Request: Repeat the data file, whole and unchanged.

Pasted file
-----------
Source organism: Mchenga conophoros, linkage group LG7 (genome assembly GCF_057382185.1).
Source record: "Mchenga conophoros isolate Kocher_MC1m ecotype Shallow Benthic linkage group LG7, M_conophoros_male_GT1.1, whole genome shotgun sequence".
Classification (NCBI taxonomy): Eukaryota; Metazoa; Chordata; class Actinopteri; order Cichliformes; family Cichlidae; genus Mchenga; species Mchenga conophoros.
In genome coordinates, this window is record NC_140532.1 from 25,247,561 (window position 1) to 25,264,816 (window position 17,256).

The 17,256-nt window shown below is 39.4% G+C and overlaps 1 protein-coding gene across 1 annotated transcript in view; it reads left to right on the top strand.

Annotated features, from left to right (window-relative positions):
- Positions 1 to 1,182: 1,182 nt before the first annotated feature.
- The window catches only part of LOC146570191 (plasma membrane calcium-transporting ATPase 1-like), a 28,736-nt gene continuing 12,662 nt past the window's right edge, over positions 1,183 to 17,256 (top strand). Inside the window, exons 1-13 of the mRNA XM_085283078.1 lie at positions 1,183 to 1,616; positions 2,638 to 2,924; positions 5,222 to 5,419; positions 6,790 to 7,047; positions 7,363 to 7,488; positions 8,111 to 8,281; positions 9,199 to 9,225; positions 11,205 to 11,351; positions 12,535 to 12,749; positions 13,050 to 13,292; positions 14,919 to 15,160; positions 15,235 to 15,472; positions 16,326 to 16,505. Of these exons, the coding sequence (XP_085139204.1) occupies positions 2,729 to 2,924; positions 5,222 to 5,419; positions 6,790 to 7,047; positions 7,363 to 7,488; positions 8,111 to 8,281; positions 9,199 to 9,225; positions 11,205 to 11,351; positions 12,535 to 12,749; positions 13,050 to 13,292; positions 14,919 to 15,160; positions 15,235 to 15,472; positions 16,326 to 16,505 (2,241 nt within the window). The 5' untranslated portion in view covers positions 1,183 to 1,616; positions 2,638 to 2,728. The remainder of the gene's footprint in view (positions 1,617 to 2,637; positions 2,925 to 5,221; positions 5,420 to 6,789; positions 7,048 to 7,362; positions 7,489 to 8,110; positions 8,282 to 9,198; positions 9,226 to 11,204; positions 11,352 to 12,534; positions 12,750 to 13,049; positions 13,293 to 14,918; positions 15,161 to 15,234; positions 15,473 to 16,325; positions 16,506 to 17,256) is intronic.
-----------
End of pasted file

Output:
Source organism: Mchenga conophoros, linkage group LG7 (genome assembly GCF_057382185.1).
Source record: "Mchenga conophoros isolate Kocher_MC1m ecotype Shallow Benthic linkage group LG7, M_conophoros_male_GT1.1, whole genome shotgun sequence".
Classification (NCBI taxonomy): Eukaryota; Metazoa; Chordata; class Actinopteri; order Cichliformes; family Cichlidae; genus Mchenga; species Mchenga conophoros.
In genome coordinates, this window is record NC_140532.1 from 25,247,561 (window position 1) to 25,264,816 (window position 17,256).

The 17,256-nt window shown below is 39.4% G+C and overlaps 1 protein-coding gene across 1 annotated transcript in view; it reads left to right on the top strand.

Annotated features, from left to right (window-relative positions):
- Positions 1 to 1,182: 1,182 nt before the first annotated feature.
- The window catches only part of LOC146570191 (plasma membrane calcium-transporting ATPase 1-like), a 28,736-nt gene continuing 12,662 nt past the window's right edge, over positions 1,183 to 17,256 (top strand). Inside the window, exons 1-13 of the mRNA XM_085283078.1 lie at positions 1,183 to 1,616; positions 2,638 to 2,924; positions 5,222 to 5,419; positions 6,790 to 7,047; positions 7,363 to 7,488; positions 8,111 to 8,281; positions 9,199 to 9,225; positions 11,205 to 11,351; positions 12,535 to 12,749; positions 13,050 to 13,292; positions 14,919 to 15,160; positions 15,235 to 15,472; positions 16,326 to 16,505. Of these exons, the coding sequence (XP_085139204.1) occupies positions 2,729 to 2,924; positions 5,222 to 5,419; positions 6,790 to 7,047; positions 7,363 to 7,488; positions 8,111 to 8,281; positions 9,199 to 9,225; positions 11,205 to 11,351; positions 12,535 to 12,749; positions 13,050 to 13,292; positions 14,919 to 15,160; positions 15,235 to 15,472; positions 16,326 to 16,505 (2,241 nt within the window). The 5' untranslated portion in view covers positions 1,183 to 1,616; positions 2,638 to 2,728. The remainder of the gene's footprint in view (positions 1,617 to 2,637; positions 2,925 to 5,221; positions 5,420 to 6,789; positions 7,048 to 7,362; positions 7,489 to 8,110; positions 8,282 to 9,198; positions 9,226 to 11,204; positions 11,352 to 12,534; positions 12,750 to 13,049; positions 13,293 to 14,918; positions 15,161 to 15,234; positions 15,473 to 16,325; positions 16,506 to 17,256) is intronic.